A recent video by Rohit Menon has sparked a heated discussion on the appropriateness of his remarks.
Laughter is not just the best medicine, it’s good for one’s pocket too. The increasing band of stand-up comedians will vouch for this as big corporate houses and even start-ups are hiring them with good offers to lift employees' mood in their offices, besides creating brand value.
Companies like Nestle India, Amazon, leading mobile and data solutions provider Matrix, Muthoot Group among others, are scouting for good comedians to promote their brand activities through television commercials and giving live performances at their corporate get-togethers. Besides stage shows, stand-up comedians are called for corporate events, dealer meetings, script and content development for brands, columns in magazines and even for weddings, house parties and bachelor parties.
Salaries offered to these comedians are attractive. Once established, a comedian can earn Rs 20-30 lakh a year. A little-known stand-up comedian can bill Rs 5,000-20,000 for a show, while a popular one can get corporates to cough up Rs 1 lakh or more.
Stand-up comedians such as Vir Das, Hussain Dalal, Angad Singh, Sorabh Pant, Rohan Joshi and Amit Tandon have been hired by companies for brand promotions, content development and script writing.
Probably, the best example of a company using a stand-up comedian for brand promotions was initiated by Nestle India in September 2014. It engaged Dalal to promote Nescafe Coffee, where he portrayed the role of a struggling stand-up comedian who stammers. "The biggest strength of a stammering comedian is…suspense,” Dalal said in the advertisement. The advertisement ends with, “Thank god for coffee. It kept me go..go…going and kept you a…a…awake.” The advertisement not only created laughter but also evoked empathy among viewers about mocking people who are speech-impaired.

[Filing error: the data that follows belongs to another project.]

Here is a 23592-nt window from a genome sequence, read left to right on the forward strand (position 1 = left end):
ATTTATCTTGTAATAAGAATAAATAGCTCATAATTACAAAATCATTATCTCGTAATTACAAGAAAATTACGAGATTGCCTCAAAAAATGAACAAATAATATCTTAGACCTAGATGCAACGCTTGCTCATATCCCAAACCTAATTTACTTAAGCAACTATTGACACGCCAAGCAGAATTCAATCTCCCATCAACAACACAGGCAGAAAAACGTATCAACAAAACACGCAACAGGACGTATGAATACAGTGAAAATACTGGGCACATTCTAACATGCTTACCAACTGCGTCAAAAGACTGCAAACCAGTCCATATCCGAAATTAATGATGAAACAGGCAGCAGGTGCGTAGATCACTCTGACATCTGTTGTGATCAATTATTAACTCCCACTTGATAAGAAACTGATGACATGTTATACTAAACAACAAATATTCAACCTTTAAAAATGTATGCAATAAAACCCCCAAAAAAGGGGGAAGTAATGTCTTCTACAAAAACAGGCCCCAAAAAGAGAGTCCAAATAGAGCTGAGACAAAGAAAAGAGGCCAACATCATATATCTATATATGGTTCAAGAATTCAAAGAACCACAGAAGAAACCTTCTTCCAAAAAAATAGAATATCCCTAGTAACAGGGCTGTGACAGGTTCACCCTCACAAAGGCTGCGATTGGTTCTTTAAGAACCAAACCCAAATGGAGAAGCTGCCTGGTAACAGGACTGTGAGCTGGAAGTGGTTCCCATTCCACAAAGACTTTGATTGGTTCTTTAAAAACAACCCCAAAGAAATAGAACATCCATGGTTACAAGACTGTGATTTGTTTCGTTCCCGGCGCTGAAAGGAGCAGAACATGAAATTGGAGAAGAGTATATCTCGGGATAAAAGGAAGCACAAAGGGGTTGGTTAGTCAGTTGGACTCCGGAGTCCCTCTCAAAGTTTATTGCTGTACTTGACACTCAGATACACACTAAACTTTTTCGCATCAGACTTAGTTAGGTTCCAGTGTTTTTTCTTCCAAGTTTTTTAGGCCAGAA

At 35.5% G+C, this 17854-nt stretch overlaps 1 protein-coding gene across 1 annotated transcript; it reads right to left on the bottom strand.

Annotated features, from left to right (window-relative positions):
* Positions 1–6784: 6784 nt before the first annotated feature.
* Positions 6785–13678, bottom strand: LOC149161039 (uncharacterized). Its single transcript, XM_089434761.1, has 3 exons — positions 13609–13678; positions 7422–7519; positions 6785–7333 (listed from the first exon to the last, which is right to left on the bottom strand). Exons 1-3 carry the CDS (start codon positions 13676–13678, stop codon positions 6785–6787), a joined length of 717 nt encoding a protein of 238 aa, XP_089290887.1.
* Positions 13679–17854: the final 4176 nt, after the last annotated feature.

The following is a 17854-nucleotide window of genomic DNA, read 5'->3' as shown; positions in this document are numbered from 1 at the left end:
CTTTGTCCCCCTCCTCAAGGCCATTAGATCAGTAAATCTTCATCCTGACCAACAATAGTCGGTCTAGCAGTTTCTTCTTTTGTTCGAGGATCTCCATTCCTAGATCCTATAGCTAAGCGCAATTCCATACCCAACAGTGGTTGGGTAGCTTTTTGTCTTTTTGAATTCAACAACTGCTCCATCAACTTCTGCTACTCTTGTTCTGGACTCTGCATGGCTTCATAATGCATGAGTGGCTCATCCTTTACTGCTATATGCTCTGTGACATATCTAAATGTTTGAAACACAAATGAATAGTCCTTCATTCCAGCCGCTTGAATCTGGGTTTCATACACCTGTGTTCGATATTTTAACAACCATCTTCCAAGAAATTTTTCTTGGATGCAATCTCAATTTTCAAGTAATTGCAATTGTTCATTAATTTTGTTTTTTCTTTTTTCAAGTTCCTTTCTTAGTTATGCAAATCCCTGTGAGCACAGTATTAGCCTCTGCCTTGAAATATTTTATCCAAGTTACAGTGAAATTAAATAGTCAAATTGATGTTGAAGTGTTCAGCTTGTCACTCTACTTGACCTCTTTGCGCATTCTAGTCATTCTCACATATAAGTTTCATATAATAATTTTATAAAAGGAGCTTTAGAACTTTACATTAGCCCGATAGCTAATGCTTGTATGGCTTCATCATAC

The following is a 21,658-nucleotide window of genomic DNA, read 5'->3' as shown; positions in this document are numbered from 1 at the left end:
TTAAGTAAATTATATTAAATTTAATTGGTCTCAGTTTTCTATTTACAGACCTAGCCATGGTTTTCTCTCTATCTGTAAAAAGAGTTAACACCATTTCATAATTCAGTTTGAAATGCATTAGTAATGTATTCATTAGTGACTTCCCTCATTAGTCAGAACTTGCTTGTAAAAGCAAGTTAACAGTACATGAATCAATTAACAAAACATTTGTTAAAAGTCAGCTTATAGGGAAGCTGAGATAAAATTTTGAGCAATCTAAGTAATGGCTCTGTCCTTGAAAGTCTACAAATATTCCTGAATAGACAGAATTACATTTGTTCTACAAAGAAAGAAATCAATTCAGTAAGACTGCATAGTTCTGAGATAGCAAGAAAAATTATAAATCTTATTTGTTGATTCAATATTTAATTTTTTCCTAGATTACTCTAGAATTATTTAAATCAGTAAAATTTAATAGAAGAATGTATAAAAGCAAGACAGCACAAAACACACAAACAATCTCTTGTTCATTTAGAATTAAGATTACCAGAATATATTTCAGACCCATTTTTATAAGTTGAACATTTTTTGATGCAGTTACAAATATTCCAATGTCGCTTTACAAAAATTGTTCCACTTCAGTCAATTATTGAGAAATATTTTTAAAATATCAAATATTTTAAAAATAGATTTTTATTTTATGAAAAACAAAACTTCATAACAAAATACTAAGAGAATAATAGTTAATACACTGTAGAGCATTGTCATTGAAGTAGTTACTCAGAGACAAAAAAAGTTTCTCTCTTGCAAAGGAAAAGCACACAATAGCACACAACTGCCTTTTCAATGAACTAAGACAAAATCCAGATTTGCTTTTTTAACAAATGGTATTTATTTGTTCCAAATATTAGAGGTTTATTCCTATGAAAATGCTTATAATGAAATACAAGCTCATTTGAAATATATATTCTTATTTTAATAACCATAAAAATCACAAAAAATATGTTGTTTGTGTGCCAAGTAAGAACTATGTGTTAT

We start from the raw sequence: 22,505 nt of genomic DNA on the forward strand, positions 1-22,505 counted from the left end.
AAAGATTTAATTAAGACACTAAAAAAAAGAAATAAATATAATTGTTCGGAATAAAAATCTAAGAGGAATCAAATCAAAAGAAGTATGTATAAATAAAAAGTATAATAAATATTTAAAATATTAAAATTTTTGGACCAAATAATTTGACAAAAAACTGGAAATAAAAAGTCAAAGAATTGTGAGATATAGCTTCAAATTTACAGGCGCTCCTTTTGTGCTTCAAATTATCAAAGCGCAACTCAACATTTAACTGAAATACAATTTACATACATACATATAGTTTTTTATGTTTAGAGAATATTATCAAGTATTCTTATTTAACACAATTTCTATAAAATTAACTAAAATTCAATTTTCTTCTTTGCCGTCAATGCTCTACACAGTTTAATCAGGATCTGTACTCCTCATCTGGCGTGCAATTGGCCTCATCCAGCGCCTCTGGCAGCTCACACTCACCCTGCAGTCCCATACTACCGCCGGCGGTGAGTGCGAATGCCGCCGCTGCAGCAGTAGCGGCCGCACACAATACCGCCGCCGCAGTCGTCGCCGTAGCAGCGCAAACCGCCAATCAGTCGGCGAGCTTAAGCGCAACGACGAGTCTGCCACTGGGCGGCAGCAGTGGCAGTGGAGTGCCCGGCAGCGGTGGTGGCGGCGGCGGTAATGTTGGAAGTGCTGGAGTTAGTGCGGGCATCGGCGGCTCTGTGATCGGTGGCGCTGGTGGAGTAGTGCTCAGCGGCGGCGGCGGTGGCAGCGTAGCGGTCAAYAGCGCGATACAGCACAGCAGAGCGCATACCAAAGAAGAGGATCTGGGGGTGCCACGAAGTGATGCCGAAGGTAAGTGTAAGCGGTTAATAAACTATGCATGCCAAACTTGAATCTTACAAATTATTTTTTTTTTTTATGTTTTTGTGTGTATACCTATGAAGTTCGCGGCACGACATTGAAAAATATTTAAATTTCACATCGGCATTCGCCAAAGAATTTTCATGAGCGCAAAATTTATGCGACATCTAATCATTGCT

Comedians bring out humour from day-to-day activities. They perform satire on politicians, technology, traffic, culture, and the like and use ‘Hinglish’ to create the punch in their performances.
"Humour as a route to communicate the brand’s message makes a lasting impact. These comedian artists deliver the right message with the right humour," said Balbeer Singh, who conducts comedy shows in and around the Capital.
“It’s a tough job and doing public shows isn’t enough to sustain a family. One has to look for other day jobs," said Atul Khatri, who started doing stand-up comedy three years ago and quit his day job with an IT company in Mumbai. He now earns handsomely by doing shows for companies.
Mumbai-based comedian Angad said, "We are constantly active on social networks. The more fans or followers we get provides an edge for casting directors to give us a break.”